Mark Wilson/Getty Images; U.S. Navy Lt. j.g. Haraz N. Ghanbari/U.S. Navy via Getty Images

Small Wars

This Week at War: The Long Shadow of Battles Past

What lessons can we learn from the way the U.S. ends its wars?

After a long and risky advance far from their supply base, U.S. Army and Marine Corps units smash through the last enemy defenses and advance into the enemy's capital. The opposing president flees and his government collapses. The relatively small U.S. force now finds itself responsible for running the city, while an insurgency that threatens the army's supply line begins to boil. Meanwhile, as the U.S. president attempts to rein in an envoy who is disregarding his orders, he must also figure out how to convert an apparent battlefield triumph into the strategic goals he established at the beginning of the war.

Scenes from Baghdad in 2003? Perhaps, but these could be flashes of Mexico City in September 1847 where Gen. Winfield Scott's army had just arrived after a seven-month march from Veracruz. Like George W. Bush, President James K. Polk found himself in possession of the enemy's capital, but without a counterpart with whom to negotiate a final peace. The war had lasted longer and was more costly than Polk had anticipated. His army -- tiny and inexperienced before the war -- had pulled off daring feats spanning the continent. But now as a result of the unexpected collapse of the Mexican government, Polk risked getting bogged down with "nation-building" and battling insurgents determined to gain control of the road between Mexico City and his army's supplies in Veracruz. Polk kept his focus on his original war aims, the direct westward expansion of the United States to the Pacific Ocean. His envoy negotiated a peace treaty with one of Mexico's Supreme Court justices and Polk withdrew his army from Mexico a few months later.

Needless to say, very few of America's wars have ended so cleanly or delivered so completely on their prewar expectations. To help figure out why, Gen. Martin Dempsey, in 2009 the commander of the Army's Training and Doctrine Command and soon to be the next chairman of the Joint Chiefs of Staff, commissioned some of the country's leading military historians to examine how the United States has concluded its wars. Col. Matthew Moten, head of West Point's history department, recruited 15 distinguished military historians to each write one chapter of Between War and Peace: How America Ends Its Wars. Beginning with Yorktown and the negotiations that ended the Revolutionary War to Operation Desert Storm in 1991, Between War and Peace brings many perspectives to the long-neglected subject of how America's generals and top policymakers have struggled with war's messy "endgame."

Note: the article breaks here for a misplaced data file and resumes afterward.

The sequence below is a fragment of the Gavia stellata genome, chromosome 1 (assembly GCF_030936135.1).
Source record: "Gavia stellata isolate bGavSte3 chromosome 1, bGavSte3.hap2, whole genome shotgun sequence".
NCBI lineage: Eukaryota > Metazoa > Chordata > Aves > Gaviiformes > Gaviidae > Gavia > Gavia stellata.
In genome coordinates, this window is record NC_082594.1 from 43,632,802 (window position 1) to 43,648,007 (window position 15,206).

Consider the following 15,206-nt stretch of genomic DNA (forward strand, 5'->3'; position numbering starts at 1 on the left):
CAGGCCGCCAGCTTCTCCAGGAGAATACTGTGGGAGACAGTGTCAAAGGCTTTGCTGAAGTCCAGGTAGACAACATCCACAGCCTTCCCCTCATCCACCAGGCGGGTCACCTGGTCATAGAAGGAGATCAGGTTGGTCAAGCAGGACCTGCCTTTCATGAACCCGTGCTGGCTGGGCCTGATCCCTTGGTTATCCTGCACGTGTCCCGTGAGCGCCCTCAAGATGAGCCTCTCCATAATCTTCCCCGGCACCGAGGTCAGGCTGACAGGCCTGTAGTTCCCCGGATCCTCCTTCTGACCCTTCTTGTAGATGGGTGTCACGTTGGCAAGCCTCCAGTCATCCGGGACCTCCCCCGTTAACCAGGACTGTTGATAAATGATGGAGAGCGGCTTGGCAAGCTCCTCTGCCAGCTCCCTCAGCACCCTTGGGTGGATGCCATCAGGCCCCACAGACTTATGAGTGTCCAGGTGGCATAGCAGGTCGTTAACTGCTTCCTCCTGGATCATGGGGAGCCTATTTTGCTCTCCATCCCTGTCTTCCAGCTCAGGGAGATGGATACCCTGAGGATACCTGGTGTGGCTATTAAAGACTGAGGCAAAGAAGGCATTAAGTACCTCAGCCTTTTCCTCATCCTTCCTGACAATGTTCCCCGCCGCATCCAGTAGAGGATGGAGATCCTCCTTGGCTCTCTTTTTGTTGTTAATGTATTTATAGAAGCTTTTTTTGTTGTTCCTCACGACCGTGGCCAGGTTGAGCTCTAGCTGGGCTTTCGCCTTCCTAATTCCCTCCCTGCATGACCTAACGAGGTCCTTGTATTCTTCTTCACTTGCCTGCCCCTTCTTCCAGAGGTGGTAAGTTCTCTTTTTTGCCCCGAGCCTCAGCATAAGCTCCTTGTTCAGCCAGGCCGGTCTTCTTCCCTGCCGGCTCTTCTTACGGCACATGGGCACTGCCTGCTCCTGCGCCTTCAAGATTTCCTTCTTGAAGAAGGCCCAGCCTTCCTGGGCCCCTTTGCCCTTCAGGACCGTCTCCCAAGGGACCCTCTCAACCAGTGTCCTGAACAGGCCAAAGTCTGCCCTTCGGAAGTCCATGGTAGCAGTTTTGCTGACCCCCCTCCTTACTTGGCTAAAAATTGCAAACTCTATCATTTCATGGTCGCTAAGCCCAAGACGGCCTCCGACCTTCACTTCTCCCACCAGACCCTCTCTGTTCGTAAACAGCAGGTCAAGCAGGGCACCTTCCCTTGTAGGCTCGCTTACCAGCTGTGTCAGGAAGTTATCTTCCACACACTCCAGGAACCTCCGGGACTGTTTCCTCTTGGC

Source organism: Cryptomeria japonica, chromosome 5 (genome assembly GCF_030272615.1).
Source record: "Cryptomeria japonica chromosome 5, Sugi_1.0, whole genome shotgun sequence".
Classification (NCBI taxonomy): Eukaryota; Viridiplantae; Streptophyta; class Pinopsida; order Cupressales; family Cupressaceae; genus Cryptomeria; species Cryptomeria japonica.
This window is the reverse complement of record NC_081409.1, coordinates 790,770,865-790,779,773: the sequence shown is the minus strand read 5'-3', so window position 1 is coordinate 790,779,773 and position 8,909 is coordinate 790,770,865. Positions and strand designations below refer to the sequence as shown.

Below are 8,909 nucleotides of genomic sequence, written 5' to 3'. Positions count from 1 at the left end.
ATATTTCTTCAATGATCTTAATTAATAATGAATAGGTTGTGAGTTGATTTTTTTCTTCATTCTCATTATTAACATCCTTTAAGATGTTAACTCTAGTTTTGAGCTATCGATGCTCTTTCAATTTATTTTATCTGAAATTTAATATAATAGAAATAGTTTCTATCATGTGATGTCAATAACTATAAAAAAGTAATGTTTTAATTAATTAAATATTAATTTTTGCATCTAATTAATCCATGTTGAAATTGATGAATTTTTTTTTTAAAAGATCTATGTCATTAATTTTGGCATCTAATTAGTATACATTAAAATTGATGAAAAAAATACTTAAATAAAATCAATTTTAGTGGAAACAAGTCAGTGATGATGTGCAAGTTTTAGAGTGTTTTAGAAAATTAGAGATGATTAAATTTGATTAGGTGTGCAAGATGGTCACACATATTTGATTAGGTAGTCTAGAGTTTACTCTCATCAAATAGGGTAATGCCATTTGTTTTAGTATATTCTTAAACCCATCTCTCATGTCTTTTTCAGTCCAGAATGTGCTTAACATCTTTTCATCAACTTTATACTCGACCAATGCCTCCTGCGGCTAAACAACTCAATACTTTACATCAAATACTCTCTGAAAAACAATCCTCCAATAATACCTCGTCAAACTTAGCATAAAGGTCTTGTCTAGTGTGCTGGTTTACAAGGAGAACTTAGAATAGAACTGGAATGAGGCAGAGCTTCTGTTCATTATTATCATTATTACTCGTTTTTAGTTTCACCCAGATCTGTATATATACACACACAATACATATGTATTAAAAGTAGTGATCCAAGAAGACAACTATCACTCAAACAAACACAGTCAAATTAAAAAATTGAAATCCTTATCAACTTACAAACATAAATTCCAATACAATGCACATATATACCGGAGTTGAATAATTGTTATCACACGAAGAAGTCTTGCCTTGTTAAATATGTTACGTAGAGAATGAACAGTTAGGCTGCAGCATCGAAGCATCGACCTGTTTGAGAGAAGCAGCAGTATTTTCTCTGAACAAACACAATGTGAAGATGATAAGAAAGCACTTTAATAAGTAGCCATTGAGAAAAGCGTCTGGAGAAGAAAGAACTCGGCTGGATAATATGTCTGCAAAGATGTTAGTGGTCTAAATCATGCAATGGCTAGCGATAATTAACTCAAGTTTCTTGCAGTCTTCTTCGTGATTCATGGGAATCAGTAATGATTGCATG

In Between War and Peace Moten and his historians explore how these American military engagements reached their culminating points, how each war's ending differed from the goals at the beginning of the conflict, and how the war's end would shape the future peace. Moten's aim, in the end, was no less than hoping, "that some future president, confronted with threats to American national interests and needing some time to think, will tuck this volume under his arm as he departs for a weekend of reading and reflection at Camp David."

Readers looking for a quick survey of American military history from 1775 to 1991 will find much to enjoy. Moten's historians are deeply knowledgeable experts who bring interesting insights to all of the conflicts, even the Civil War and World War II -- where one could scarcely expect to read something new. Between War and Peace is most valuable for its chapters on episodes such as the Second Seminole War and the Batangas campaign in the Philippines in 1901, wars that shed light on today's counterinsurgency struggles. Those chapters and others about America's "small wars" remind us that the big, largely conventional wars such as the Civil War and the World Wars are the odd exceptions in American history. Between War and Peace also reminds us that the low-intensity irregular campaigns against the Seminole and Filipino insurgents were just as frustrating to soldiers and policymakers as are those in Iraq and Afghanistan today.